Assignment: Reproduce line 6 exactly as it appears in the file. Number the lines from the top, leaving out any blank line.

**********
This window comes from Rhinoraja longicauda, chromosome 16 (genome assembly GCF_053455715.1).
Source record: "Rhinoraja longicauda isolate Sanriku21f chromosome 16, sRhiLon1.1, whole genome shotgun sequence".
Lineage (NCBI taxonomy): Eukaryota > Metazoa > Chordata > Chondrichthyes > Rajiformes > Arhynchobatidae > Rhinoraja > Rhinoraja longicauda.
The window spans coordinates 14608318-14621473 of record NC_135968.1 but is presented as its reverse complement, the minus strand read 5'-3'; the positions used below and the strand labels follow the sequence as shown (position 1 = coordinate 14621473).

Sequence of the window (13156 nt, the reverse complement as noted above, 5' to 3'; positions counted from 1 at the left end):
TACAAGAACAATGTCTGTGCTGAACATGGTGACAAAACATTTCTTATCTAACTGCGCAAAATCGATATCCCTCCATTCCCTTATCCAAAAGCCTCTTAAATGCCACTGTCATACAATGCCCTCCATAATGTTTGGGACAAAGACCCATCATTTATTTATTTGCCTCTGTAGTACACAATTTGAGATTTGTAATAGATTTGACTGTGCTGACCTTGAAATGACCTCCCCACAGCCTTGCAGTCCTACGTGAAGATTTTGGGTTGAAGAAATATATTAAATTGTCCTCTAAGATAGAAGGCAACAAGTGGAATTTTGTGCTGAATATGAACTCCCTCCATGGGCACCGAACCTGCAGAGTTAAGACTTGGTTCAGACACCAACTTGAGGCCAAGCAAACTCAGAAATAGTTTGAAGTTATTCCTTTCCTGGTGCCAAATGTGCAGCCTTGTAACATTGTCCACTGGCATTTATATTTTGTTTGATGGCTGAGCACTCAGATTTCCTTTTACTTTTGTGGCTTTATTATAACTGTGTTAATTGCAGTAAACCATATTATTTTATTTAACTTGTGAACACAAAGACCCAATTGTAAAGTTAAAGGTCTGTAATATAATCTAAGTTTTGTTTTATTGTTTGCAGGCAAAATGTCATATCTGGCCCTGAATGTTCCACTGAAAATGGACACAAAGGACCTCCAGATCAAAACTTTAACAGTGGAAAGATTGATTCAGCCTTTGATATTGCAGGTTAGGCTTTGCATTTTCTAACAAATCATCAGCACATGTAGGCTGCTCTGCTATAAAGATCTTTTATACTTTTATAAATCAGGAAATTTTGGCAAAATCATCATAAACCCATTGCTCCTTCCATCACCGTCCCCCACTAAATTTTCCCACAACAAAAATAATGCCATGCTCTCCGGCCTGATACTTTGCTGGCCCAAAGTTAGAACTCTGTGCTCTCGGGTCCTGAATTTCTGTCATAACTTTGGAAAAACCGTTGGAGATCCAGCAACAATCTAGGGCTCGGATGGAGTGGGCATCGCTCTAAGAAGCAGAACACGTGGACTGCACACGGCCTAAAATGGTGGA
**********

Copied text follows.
TACAAGAACAATGTCTGTGCTGAACATGGTGACAAAACATTTCTTATCTAACTGCGCAAAATCGATATCCCTCCATTCCCTTATCCAAAAGCCTCTTAAATGCCACTGTCATACAATGCCCTCCATAATGTTTGGGACAAAGACCCATCATTTATTTATTTGCCTCTGTAGTACACAATTTGAGATTTGTAATAGATTTGACTGTGCTGACCTTGAAATGACCTCCCCACAGCCTTGCAGTCCTACGTGAAGATTTTGGGTTGAAGAAATATATTAAATTGTCCTCTAAGATAGAAGGCAACAAGTGGAATTTTGTGCTGAATATGAACTCCCTCCATGGGCACCGAACCTGCAGAGTTAAGACTTGGTTCAGACACCAACTTGAGGCCAAGCAAACTCAGAAATAGTTTGAAGTTATTCCTTTCCTGGTGCCAAATGTGCAGCCTTGTAACATTGTCCACTGGCATTTATATTTTGTTTGATGGCTGAGCACTCAGATTTCCTTTTACTTTTGTGGCTTTATTATAACTGTGTTAATTGCAGTAAACCATATTATTTTATTTAACTTGTGAACACAAAGACCCAATTGTAAAGTTAAAGGTCTGTAATATAATCTAAGTTTTGTTTTATTGTTTGCAGGCAAAATGTCATATCTGGCCCTGAATGTTCCACTGAAAATGGACACAAAGGACCTCCAGATCAAAACTTTAACAGTGGAAAGATTGATTCAGCCTTTGATATTGCAGGTTAGGCTTTGCATTTTCTAACAAATCATCAGCACATGTAGGCTGCTCTGCTATAAAGATCTTTTATACTTTTATAAATCAGGAAATTTTGGCAAAATCATCATAAACCCATTGCTCCTTCCATCACCGTCCCCCACTAAATTTTCCCACAACAAAAATAATGCCATGCTCTCCGGCCTGATACTTTGCTGGCCCAAAGTTAGAACTCTGTGCTCTCGGGTCCTGAATTTCTGTCATAACTTTGGAAAAACCGTTGGAGATCCAGCAACAATCTAGGGCTCGGATGGAGTGGGCATCGCTCTAAGAAGCAGAACACGTGGACTGCACACGGCCTAAAATGGTGGA